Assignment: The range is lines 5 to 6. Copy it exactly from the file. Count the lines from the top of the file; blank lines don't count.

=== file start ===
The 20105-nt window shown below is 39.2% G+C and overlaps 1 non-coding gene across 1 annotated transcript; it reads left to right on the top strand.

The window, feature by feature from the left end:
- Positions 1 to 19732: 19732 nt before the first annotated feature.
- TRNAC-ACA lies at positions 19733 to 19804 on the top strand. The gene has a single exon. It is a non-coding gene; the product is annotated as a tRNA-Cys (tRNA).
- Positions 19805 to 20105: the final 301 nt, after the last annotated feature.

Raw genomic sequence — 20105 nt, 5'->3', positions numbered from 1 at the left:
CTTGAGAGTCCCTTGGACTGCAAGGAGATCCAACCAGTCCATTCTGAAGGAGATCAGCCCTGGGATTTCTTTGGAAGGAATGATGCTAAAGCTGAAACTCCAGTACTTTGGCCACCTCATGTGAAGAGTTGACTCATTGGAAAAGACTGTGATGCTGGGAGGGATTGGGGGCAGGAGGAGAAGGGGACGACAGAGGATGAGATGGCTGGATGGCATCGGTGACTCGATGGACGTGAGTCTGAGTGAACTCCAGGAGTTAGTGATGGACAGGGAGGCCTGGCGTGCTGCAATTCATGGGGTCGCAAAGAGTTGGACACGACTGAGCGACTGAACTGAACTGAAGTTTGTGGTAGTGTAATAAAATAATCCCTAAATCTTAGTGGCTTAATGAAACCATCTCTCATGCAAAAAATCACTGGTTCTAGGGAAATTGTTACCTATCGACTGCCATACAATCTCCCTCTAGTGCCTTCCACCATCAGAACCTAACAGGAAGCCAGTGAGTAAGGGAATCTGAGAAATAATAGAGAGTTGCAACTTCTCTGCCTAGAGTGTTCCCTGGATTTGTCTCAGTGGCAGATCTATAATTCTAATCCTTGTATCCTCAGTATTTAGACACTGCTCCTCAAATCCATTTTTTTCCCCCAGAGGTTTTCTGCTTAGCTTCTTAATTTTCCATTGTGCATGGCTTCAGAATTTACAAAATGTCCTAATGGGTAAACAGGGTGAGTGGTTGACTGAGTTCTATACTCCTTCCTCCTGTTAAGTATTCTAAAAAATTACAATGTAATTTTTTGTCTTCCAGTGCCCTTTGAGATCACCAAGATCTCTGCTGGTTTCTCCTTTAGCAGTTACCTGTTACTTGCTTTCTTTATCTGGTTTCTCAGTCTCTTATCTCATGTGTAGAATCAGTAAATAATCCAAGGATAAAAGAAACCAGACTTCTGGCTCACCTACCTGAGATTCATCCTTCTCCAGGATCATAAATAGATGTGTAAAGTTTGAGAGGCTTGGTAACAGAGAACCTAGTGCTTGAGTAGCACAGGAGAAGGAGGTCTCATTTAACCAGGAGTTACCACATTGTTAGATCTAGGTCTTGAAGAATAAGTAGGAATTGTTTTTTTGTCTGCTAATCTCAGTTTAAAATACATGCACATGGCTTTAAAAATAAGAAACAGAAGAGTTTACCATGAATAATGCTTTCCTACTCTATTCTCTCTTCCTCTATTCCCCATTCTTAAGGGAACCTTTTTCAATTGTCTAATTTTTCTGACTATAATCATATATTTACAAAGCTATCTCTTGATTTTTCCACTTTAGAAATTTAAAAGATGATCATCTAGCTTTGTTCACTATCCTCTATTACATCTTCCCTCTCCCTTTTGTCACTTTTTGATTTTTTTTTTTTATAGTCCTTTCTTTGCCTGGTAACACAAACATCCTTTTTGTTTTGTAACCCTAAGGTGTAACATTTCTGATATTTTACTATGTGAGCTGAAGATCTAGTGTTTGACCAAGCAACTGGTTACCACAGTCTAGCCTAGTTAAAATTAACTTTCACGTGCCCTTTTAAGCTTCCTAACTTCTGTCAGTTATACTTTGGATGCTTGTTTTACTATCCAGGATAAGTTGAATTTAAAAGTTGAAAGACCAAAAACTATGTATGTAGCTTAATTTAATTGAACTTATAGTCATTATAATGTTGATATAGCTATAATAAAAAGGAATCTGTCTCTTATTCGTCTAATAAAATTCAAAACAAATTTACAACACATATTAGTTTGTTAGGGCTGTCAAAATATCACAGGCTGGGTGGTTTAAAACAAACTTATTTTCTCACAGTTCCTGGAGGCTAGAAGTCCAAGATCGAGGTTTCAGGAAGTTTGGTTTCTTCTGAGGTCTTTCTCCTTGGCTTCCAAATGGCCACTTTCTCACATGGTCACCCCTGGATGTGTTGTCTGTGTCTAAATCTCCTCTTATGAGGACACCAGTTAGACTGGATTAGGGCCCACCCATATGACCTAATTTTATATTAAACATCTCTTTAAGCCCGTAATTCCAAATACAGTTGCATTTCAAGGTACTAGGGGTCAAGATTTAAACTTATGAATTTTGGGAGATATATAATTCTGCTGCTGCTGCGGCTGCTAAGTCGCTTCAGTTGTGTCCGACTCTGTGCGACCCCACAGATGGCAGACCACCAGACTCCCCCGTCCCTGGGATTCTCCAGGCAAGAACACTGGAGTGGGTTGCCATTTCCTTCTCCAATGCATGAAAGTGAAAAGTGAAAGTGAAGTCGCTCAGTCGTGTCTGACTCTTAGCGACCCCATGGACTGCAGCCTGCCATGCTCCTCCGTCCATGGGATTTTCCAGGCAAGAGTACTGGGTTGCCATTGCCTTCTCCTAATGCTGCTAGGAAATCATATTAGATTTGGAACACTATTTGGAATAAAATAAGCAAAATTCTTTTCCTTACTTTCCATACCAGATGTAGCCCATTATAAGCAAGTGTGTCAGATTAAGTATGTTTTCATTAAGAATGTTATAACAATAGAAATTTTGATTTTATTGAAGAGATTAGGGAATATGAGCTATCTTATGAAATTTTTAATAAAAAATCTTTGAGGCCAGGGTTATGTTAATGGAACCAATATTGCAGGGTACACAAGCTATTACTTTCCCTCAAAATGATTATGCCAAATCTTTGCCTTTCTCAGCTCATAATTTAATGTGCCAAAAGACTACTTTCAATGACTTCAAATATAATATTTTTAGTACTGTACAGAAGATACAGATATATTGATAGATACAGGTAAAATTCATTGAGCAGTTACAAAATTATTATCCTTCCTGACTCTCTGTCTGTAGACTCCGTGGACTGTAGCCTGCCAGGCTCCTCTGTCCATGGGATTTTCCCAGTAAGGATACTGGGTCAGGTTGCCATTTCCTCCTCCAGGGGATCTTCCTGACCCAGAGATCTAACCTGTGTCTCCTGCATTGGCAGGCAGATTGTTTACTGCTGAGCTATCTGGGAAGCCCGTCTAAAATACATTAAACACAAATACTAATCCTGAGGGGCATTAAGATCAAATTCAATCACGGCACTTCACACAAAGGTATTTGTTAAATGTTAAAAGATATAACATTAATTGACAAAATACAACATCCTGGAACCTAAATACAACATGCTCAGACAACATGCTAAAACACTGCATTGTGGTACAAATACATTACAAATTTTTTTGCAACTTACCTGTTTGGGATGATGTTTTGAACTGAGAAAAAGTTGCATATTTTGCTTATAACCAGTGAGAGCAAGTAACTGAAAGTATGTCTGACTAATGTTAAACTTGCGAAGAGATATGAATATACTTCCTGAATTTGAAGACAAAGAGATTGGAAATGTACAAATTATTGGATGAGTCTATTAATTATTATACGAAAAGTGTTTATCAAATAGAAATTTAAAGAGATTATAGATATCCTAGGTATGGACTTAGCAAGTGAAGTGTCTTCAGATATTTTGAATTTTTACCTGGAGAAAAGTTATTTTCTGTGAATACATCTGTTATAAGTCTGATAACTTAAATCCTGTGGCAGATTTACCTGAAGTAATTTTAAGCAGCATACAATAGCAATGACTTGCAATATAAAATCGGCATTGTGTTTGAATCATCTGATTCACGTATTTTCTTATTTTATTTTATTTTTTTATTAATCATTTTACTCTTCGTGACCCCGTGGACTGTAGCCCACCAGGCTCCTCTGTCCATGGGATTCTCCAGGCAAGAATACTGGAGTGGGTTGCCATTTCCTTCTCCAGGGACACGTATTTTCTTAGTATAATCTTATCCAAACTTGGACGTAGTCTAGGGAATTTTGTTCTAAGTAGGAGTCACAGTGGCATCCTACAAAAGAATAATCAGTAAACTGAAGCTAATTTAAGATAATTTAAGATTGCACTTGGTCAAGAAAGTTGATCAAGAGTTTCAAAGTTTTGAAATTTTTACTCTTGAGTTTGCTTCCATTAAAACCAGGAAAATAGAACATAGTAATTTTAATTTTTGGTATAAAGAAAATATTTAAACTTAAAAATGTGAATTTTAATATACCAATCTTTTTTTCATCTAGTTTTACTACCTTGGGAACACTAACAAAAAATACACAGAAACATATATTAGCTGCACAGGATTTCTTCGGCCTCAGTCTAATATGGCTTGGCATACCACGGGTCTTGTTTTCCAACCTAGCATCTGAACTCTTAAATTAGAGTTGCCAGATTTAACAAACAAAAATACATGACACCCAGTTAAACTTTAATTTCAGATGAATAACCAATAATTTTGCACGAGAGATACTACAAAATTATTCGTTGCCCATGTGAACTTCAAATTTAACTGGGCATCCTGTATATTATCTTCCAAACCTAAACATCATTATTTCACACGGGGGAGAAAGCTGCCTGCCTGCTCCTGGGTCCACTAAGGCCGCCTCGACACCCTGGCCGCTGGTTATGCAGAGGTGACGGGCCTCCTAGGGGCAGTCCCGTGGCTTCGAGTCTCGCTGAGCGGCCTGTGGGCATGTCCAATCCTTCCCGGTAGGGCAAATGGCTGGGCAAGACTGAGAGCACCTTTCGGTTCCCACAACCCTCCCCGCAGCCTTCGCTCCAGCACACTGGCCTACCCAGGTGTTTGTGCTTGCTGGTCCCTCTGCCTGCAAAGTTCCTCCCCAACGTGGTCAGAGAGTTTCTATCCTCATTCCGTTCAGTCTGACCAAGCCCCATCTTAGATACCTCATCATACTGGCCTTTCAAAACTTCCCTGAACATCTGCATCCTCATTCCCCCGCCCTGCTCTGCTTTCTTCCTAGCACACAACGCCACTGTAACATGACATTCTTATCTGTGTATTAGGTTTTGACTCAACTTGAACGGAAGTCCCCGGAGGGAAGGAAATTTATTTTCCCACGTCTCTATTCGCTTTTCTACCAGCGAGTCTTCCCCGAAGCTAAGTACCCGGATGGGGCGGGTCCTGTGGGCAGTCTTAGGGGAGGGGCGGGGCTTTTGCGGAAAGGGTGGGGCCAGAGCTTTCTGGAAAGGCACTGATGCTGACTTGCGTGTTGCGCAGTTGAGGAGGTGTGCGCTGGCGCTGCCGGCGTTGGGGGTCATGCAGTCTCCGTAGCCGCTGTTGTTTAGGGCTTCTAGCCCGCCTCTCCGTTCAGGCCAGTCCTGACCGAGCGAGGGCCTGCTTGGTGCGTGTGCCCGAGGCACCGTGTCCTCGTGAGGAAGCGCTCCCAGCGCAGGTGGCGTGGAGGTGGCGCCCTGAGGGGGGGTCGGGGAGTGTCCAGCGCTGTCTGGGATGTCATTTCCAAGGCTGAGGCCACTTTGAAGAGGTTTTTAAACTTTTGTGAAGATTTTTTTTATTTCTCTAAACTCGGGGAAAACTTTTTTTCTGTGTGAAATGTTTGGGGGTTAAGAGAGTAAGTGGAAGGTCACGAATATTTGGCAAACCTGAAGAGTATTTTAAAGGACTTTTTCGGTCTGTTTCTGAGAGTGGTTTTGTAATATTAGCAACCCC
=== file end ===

- Positions 19805 to 20105: the final 301 nt, after the last annotated feature.

Raw genomic sequence — 20105 nt, 5'->3', positions numbered from 1 at the left: